5. Gather regular feedback
Your agents are the face of your organization, and they probably know more about customer issues than any other function.
Gathering customer feedback from them will make them feel a part of your organization. The fact that their voices matter will make them all the more likely to stay longer and perform better when they feel appreciated.
6. Prepare your leaders well
Your leaders have a key role to play in the success of your call center. They should be able to provide constructive feedback to your employees and also take criticism in a balanced manner.
Additionally, effective communication skills are essential for them to clearly convey expectations and foster a collaborative work environment. They will have to be taught and empowered to keep the motivation and morale of your agents.
7. Create a positive work culture
A positive work culture can go a long way in keeping employees engaged and motivated. This can include promoting teamwork and collaboration, recognizing and rewarding employees for their contributions, and fostering a sense of community within the call center.
8. Address working conditions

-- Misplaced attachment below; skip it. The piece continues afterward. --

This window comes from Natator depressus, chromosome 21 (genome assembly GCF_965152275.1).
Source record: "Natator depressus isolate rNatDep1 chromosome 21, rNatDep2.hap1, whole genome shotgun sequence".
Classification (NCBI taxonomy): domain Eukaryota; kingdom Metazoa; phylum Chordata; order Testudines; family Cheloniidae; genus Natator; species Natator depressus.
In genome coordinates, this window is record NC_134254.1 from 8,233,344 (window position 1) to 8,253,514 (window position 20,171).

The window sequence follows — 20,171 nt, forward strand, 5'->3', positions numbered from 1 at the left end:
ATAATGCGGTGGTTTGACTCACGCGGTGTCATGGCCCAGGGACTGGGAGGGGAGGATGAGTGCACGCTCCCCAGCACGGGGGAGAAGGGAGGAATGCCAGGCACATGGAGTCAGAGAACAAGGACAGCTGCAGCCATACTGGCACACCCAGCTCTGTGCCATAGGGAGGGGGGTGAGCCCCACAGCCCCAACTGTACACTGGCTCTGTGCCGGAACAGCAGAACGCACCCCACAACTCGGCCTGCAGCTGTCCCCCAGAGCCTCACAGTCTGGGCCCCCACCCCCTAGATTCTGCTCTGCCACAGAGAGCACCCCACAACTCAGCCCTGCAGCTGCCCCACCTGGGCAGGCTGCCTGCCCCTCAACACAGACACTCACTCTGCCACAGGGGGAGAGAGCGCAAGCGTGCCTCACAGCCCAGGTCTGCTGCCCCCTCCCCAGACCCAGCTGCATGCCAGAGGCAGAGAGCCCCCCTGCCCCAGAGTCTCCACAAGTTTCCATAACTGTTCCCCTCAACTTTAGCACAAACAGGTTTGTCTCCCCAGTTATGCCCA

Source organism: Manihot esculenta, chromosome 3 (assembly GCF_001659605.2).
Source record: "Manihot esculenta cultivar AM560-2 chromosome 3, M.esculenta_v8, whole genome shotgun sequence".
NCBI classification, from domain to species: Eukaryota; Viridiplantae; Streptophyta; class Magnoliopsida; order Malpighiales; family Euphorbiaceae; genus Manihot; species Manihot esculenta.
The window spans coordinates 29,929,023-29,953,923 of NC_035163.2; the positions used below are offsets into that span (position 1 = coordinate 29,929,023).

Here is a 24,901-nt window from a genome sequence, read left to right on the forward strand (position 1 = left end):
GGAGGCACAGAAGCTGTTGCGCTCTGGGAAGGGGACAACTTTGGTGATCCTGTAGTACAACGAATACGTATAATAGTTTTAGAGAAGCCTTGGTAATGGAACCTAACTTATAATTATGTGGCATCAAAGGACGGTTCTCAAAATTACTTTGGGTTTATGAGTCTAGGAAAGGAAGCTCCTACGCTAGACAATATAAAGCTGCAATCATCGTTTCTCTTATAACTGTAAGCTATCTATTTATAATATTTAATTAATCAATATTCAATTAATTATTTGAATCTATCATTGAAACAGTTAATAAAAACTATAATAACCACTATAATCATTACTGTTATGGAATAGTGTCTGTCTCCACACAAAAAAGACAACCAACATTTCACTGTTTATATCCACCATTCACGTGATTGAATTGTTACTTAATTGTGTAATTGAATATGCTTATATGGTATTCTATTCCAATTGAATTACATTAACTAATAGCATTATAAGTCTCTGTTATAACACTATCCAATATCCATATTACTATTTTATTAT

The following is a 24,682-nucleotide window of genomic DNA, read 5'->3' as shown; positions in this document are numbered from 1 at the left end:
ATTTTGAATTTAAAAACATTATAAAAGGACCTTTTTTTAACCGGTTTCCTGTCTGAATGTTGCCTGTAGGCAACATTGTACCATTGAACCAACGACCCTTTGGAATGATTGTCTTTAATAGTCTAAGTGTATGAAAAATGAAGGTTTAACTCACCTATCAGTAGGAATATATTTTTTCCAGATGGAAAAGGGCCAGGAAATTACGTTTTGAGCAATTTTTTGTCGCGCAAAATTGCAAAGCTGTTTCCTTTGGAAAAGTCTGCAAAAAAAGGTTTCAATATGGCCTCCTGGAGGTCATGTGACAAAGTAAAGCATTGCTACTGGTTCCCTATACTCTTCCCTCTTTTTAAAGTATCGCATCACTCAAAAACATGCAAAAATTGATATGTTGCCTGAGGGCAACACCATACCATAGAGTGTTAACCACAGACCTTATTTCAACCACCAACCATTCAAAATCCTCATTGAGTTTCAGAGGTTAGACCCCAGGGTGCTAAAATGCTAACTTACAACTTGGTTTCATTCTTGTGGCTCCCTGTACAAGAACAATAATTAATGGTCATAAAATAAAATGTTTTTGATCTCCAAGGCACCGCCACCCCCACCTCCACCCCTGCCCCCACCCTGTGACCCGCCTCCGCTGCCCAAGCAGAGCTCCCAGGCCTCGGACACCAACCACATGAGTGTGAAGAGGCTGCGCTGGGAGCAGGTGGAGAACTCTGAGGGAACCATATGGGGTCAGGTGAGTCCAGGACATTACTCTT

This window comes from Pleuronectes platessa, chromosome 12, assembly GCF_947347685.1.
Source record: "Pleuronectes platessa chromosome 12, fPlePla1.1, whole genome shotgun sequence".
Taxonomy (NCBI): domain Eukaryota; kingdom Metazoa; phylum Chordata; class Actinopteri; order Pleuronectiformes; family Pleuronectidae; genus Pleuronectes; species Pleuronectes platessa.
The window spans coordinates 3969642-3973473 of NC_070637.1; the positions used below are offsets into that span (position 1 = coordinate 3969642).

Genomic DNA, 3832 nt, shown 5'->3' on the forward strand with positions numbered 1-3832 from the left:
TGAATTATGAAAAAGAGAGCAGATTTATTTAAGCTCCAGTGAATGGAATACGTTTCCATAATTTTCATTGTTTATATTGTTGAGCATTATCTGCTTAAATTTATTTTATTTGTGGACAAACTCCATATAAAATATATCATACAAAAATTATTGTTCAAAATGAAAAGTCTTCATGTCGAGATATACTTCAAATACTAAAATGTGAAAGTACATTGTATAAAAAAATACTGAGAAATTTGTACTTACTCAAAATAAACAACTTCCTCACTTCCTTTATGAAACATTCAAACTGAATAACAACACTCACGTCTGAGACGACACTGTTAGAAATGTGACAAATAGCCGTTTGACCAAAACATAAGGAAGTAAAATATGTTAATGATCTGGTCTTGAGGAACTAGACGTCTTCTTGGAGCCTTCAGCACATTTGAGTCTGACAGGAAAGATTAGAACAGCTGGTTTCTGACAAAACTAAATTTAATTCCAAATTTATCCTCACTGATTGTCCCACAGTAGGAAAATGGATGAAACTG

Addressing issues with working conditions can help improve employee morale and reduce turnover. This can include providing a comfortable and quiet work environment and offering amenities such as break rooms and flexible work schedules.
High call center attrition rates are more often than not caused by high-stress levels, lack of job satisfaction, poor working conditions, inadequate technical infrastructure, inefficient hiring processes, and limited opportunities for career advancement.
To avoid these issues, it is important to focus on creating a positive work environment conducive to employees and providing training, support, opportunities for advancement, and a positive work culture.
Besides, empower your agents to do their jobs better by providing them with the right technology infrastructure and gathering feedback from them regularly – making them a vital part of the customer experience function.